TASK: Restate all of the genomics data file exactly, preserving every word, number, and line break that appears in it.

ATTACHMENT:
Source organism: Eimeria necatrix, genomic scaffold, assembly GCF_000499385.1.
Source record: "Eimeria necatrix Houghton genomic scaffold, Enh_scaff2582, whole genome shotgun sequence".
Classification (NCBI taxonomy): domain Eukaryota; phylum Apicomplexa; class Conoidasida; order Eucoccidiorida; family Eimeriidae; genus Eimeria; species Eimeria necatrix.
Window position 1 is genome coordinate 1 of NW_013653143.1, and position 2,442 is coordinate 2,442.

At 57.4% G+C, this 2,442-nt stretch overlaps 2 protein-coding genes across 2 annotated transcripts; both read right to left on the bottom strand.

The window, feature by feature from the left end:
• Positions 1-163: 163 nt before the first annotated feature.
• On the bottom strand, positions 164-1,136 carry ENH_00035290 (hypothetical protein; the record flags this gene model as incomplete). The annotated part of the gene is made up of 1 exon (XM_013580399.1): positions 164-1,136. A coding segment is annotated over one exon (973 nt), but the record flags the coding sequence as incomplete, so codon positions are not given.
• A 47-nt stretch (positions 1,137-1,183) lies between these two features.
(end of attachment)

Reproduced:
Source organism: Eimeria necatrix, genomic scaffold, assembly GCF_000499385.1.
Source record: "Eimeria necatrix Houghton genomic scaffold, Enh_scaff2582, whole genome shotgun sequence".
Classification (NCBI taxonomy): domain Eukaryota; phylum Apicomplexa; class Conoidasida; order Eucoccidiorida; family Eimeriidae; genus Eimeria; species Eimeria necatrix.
Window position 1 is genome coordinate 1 of NW_013653143.1, and position 2,442 is coordinate 2,442.

At 57.4% G+C, this 2,442-nt stretch overlaps 2 protein-coding genes across 2 annotated transcripts; both read right to left on the bottom strand.

The window, feature by feature from the left end:
• Positions 1-163: 163 nt before the first annotated feature.
• On the bottom strand, positions 164-1,136 carry ENH_00035290 (hypothetical protein; the record flags this gene model as incomplete). The annotated part of the gene is made up of 1 exon (XM_013580399.1): positions 164-1,136. A coding segment is annotated over one exon (973 nt), but the record flags the coding sequence as incomplete, so codon positions are not given.
• A 47-nt stretch (positions 1,137-1,183) lies between these two features.